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Lesson 10 Domain Name Service Structure
ObjectiveDescribe Internet Domain Names

Hierarchical tree structure

Domain names follow a strict naming convention with a three-level hierarchy: root level, top level, and second level. Each part of the name is separated with a period, the "dot" you hear when someone says a Web address out loud. The figure below illustrates the domain name hierarchy.
Domain Name Hierarchy
Domain Name Hierarchy

Root-level domains

The root-level domain is the starting point in the hierarchy.

Top-level domains

There are two types of top-level domains: original and country. The table below lists the original domain names and the types of organizations to which they are assigned.
Original domain names
Country-level domains are called country code top-level domains (ccTLDs). They correspond to a country, territory, or other geographic location. Examples are us (United States), uk (United Kingdom), de (Germany), and jp (Japan). The list of valid domain names is constantly being revised.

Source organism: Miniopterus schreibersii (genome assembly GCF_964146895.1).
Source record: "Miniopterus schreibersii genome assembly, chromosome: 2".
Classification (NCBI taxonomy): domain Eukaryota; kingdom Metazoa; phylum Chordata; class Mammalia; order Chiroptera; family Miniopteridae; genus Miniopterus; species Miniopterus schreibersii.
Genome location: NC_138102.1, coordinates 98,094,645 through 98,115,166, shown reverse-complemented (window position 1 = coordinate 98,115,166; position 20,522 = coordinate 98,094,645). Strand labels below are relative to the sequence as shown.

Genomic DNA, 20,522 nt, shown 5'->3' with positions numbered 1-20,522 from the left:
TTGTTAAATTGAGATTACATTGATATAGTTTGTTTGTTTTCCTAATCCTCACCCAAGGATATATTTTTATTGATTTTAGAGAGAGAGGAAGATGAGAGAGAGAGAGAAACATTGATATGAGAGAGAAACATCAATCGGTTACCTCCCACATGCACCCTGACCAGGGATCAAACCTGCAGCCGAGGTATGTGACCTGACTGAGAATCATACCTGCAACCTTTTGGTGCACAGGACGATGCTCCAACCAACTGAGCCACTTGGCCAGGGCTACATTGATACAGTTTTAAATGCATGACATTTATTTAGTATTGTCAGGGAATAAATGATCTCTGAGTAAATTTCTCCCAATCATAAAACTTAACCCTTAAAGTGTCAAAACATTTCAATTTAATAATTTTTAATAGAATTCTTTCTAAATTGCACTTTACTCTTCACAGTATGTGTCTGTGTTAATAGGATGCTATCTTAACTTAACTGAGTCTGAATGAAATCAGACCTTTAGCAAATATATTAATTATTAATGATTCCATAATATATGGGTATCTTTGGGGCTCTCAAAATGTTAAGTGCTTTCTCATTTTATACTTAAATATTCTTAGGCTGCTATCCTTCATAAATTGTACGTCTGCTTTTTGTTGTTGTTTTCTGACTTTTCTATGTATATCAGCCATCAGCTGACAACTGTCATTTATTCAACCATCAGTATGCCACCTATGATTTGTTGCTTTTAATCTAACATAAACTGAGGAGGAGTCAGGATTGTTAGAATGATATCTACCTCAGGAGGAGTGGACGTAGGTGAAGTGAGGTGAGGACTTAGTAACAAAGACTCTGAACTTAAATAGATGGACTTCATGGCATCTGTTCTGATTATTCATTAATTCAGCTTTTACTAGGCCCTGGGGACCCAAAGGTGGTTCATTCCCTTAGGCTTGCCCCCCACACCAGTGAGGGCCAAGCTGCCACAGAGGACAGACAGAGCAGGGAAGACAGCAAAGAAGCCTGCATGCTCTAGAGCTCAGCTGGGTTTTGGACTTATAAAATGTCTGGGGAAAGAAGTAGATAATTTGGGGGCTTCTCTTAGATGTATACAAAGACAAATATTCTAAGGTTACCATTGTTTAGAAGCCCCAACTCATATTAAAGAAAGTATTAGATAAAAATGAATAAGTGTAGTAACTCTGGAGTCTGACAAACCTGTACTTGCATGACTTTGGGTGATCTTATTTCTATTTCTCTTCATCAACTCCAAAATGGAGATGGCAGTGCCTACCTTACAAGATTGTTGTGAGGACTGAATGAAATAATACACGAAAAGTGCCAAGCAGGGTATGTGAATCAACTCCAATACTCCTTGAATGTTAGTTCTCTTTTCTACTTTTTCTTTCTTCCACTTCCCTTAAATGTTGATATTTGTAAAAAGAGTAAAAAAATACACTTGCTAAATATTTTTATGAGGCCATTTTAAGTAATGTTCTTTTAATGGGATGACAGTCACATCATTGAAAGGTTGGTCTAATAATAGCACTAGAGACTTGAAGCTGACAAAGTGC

Refer to, for more information about top-level domain names.


In addition to a country-level domain, the us domain is further divided into subdomains, with one subdomain for each state and one for Washington, D.C. The state subdomains are further divided into cities, counties, or other regional groupings. For example, is Cleveland, OH; is San Francisco, CA. While most private domains don't utilize this tedious naming convention, many government agencies do. The trend, however, is toward the simpler dot-origin name method for these government Web sites.

Second-level domains

Second-level domain names can contain both hosts and other domains called subdomains. Host names are added to the beginning of the domain name. For example, in, the name of the host is
Subdomain names may also be added to the domain name; for example,
Descriptions of the domains and their associated levels are illustrated in the MouseOver below:
In the next lesson, you will learn about the functions, components, and types of URLs.